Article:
“Truth isn’t truth.” Recently Rudy Giuliani uttered this statement on a television interview. It bewildered some and angered others. What was Giuliani trying to say? Was he undermining the truth by turning it into a personal opinion? Was he juggling words to protect his client. Was he presenting a Zen koan?
The next day Mr. Giuliani tried to explain it by referring to the classic ‘he said, she said’ argument. So who can you believe? Him or her? One of them? Both or them? Neither of them? Nobody can know the truth! And thus, we fall into a deep chasm if we succumb to this type of logic.
The statement “truth isn’t truth” is only really comprehensible to those who are trained in the truth.
For instance, most people think they are the body they inhabit: whether male or female, black or white, thinking themselves as part of an ethnic group or of some nation. But their “truth” isn’t the truth.
Most people think that the goal of life is to squeeze some happiness from the senses. This is what they live for. But their “truth” isn’t the truth.
Many people who are frustrated think the solution is to find a new partner or a different situation or to make more money. Then, they’ll surely be happy. But not so fast. Even then, their “truth” isn’t the truth.
Those who are trained in the truth, as Srila Prabhupada explains, understand that real truth “never diminishes or becomes relative or conditioned.”
Of course, people are deeply conditioned, entrenched and invested in their false “truths.” They think that’s what makes them them. Their curly blond hair, their shapely legs, their muscles and tattoos, their feelings, the wanderings of their minds, and their power of authority – especially when it pertains to exercising their sexual prowess. It’s not so easy to tell them that their “truth” isn’t the truth. When you explain the truth, people might get angry, or, worse, violent. Sometimes, they’ll try to slander you or stone you or crucify you.
I would invite Mr. Giuliani to consider the statement of Sri Krishna in the Bhagavada Gita(BG). There He declares that He is the source of truthfulness (Bg 10:4-5). We cannot avoid Krishna (God) who is residing within the hearts of all as the paramatma, the ultimate witness. And so, neither can we avoid or escape the truth. In the purport of the text Srila Prabhupada elaborates, “Truthfulness demands that the facts be presented as they are for the benefit of others.”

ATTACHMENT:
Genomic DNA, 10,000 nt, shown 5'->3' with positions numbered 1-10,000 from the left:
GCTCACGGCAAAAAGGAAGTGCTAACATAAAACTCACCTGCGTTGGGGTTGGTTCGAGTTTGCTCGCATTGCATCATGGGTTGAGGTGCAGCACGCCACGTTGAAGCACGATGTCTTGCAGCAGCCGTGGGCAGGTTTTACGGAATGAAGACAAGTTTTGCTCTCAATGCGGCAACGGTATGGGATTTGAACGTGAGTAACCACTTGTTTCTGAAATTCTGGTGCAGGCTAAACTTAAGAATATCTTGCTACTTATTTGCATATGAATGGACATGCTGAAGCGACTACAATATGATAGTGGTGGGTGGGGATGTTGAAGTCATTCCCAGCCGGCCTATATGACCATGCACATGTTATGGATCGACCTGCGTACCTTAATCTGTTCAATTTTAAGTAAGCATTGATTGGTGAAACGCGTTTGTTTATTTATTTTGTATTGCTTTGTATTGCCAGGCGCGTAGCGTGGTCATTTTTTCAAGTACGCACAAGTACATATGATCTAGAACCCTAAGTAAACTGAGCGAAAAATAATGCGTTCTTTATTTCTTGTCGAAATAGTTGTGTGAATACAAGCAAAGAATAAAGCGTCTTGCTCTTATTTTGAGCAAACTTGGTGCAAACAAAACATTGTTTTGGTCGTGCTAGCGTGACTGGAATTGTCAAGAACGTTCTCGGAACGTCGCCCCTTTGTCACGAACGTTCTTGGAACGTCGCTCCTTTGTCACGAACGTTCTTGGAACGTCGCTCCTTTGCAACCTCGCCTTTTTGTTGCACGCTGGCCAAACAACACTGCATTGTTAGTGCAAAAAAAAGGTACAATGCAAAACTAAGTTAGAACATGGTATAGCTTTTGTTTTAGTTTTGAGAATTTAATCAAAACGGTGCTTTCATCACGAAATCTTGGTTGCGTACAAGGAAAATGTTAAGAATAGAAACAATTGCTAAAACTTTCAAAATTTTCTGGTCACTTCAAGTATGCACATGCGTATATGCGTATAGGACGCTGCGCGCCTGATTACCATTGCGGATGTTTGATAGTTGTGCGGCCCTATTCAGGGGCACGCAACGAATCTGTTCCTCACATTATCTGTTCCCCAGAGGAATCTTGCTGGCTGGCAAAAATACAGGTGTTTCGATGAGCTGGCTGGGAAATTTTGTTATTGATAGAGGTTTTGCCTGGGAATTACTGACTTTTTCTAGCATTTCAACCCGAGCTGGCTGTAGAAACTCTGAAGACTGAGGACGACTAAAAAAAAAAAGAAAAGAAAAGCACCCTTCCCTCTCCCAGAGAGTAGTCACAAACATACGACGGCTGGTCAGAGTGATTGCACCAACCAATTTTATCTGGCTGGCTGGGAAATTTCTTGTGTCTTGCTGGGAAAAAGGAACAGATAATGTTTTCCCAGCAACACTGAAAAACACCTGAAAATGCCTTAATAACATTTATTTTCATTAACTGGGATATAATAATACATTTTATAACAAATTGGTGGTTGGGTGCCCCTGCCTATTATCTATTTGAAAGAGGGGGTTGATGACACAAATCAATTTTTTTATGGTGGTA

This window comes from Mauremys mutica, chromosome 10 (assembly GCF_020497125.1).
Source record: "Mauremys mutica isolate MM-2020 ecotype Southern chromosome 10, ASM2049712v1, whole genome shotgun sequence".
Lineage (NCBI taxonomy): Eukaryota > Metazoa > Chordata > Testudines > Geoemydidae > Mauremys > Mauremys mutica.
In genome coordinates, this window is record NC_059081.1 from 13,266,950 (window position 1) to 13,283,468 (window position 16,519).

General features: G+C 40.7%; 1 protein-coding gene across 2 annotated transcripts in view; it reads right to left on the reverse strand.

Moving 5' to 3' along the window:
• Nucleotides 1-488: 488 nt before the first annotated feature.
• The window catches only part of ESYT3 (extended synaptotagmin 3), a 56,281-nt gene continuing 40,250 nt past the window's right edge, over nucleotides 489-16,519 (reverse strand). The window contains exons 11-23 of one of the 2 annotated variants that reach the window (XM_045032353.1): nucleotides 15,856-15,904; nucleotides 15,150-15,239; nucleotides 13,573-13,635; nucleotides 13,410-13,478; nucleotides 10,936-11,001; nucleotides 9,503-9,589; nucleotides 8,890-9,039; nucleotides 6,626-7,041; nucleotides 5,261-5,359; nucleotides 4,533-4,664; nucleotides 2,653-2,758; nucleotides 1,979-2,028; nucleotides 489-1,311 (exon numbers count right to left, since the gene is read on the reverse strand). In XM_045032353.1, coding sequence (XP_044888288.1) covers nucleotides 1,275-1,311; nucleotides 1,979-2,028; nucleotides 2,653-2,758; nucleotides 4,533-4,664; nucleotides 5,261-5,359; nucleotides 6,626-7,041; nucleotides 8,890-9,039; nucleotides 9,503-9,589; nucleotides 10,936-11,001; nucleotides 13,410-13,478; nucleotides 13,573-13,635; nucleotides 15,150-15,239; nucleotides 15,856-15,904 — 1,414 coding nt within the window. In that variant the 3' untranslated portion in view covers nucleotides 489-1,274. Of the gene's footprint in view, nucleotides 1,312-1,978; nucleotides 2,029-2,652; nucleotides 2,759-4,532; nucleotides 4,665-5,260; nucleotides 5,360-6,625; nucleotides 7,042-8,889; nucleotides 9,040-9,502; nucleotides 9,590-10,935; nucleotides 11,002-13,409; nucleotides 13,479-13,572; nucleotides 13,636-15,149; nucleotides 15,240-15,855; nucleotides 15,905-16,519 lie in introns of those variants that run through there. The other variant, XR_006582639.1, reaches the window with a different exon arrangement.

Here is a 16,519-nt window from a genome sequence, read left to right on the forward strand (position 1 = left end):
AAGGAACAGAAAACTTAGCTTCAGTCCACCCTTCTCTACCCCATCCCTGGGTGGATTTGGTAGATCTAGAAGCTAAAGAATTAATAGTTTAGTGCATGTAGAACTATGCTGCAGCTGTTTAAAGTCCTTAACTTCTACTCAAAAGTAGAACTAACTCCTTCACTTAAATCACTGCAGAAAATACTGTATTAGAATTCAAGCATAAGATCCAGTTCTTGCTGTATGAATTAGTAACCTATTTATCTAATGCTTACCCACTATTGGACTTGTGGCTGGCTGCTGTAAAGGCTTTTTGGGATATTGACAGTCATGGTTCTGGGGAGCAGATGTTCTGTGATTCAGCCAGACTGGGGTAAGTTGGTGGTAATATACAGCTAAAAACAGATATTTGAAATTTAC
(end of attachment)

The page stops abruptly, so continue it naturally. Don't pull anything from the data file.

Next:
Yet, the conditioned souls don’t want their little, so-called “truths” to be disturbed. They’ll try to explain them and defend them in so many convoluted ways. By the strength of their convictions, they try to turn their untruths into “truths” and they foolishly try to turn actual truths into untruths (BG 18:32). Krishna goes on to warn us that the happiness derived from our false “truths” will only turn into poison (BG 18:38).
The Srimad Bhagavatam explains that dharma (morality) is based on four principles which all intelligent persons must adhere to: cleanliness, compassion, austerity and truthfulness. These principles are the lifeblood of a healthy society, and to abandon them leads to cheating and economic decay. The four principles are likened to the four legs of the cow. Unfortunately, in this present age, the cow is so battered and abused that the poor creature is barely standing on one leg – the leg of truthfulness. And even that leg is wobbling because people in general are so confused they are losing the ability to distinguish the truth from untruth.
The truth is no longer the truth. It becomes subjective: the property of the rich and powerful. They create the terms of their very own truth to serve themselves. “Truth isn’t truth. There is no conclusive truth,” you’ll hear them say. “It’s whatever you make it to be.”
Welcome to the Kali-yuga, the present age of quarrel, lies and greed.
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Sankirtana Das (ACBSP) is a recipient of 2005 WV Artist Fellowship Award, an Indie Book Award, a Storytelling World Award and an Ohio River Border Initiative Grant. He is on the Artist Roster of WV Division of Culture & History. He is a longtime resident of New Vrindaban and a sacred storyteller. His award-winning book, Mahabharata: The Eternal Quest, is a “fast-paced, cinematic” rendition of India’s ancient epic. For more information visit https://mahabharata-project.com
Jan 23, 2022
Anandini Tikunov (8th-grade student)
Jan 22, 2022
Sunanda Das, tovp.org